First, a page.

How to persist state of your React component in local storage

In this part of the React series, you’ll learn how to make use of the web storage to store user/app data so they are still available to use in the render after page refresh or on a subsequent visit.

This no doubt improves the user's experience.

Why do we need this storage?

Sometimes, we interact with a page and pass in data like form inputs; dark mode theme value; todos items etc. As users, you may need the data to be available on page refresh or your next visit.

Here in this section, you’ll learn to do that. To get started, let’s take a look at the Storage API.

A Brief Look at the Web Storage API

Web browsers have a storage unit for every website or application where we can store data. From this storage, we can also retrieve or delete the data. Now, to have access to this storage, the browser provides for us, the Storage API mechanism that allows us to interact with the data. These mechanisms are Local Storage and Session Storage.

The Session storage as the name implies allows us to store data that persists throughout the session. That is, as long as the current browser tab remains active.

On the other hand, the data stored in the Local Storage has no expiration date. The data will not be erased when the browser is closed and it is shared between all windows with the same origin.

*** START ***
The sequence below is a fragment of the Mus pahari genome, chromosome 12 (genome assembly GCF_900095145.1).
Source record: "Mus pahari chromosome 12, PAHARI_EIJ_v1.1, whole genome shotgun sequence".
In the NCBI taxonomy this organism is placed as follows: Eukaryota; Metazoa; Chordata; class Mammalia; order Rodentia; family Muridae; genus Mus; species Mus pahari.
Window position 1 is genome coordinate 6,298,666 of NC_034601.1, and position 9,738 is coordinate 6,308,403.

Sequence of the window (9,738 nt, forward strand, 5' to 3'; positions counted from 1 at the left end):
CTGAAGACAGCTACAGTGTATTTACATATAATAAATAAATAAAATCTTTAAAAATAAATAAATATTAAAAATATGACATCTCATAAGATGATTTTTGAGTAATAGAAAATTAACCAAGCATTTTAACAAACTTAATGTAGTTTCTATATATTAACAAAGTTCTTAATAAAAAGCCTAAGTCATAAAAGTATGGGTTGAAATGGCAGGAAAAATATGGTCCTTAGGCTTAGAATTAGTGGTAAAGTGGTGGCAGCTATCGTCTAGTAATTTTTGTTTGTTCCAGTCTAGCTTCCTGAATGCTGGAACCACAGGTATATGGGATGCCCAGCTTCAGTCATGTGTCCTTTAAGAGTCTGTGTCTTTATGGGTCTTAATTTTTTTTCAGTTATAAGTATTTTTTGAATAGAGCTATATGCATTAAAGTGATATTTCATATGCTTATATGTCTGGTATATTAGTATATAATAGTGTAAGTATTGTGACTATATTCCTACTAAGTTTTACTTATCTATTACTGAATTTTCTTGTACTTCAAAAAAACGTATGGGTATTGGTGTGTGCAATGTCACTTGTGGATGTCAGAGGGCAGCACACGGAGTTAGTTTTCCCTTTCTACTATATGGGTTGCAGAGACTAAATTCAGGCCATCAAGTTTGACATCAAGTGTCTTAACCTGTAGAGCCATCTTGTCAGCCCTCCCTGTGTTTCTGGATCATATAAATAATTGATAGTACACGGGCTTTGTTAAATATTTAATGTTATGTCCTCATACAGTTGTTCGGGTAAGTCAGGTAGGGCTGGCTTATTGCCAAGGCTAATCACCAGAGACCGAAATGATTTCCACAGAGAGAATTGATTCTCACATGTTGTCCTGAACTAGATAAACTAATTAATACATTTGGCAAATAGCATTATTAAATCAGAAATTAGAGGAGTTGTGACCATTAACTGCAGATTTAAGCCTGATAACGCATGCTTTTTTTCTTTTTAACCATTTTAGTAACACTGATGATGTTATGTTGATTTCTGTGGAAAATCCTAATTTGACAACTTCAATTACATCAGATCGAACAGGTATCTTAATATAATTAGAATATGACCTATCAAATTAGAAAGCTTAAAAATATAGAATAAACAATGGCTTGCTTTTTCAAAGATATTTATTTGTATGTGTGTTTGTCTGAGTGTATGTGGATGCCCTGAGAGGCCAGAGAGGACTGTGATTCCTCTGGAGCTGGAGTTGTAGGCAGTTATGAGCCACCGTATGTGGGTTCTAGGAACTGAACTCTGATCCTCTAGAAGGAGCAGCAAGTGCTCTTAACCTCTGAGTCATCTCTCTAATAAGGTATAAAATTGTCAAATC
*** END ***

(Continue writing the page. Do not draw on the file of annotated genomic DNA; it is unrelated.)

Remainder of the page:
Same-origin here implies – same domain (example.com); same protocol (either HTTP or HTTPS) and same port (for instance, port 80 which handles HTTP request exclusively). The URL path can be different.

While the above mechanisms are similar in terms of implementation, our focus is on the local storage. This is because we want our todos data to persist changes across the same origin and not ONLY bound to the current browser tab.

So let’s dive in.

The Local Storage Implementation

If you open the Console of your web browser and type localStorage and then press enter, you’ll immediately have access to the Storage object of the page. In this object, you can access the local storage space.

window.localStorage

// same as this:

localStorage

Note: Since the window object is a global object, we can access its built-in properties without having to type window. Prefix. So both of the above lines are valid.

If you take a careful look at the methods available on the prototype, you’ll see several useful methods. So let’s talk about some of them quickly:

Saving data to local storage

The first method we will look into is the setItem(). We use this method to add an item to the Storage object. This method accepts two arguments – the key name and value.

localStorage.setItem("key", "value")

If the key already exists, then the value gets updated.

Let’s see:

Open the browser console and type the following code:

localStorage.setItem("todos", "data")

Once you press enter, head over to the browser local storage area and see your data.

If you are on Mozilla Firefox: DevTools -> Storage -> Local Storage

Chrome: DevTools -> Application -> Local Storage

It doesn’t get simpler than that.

Note: The storage only accepts strings for both the keys and the values. It converts other data types like the Number and Boolean to string automatically.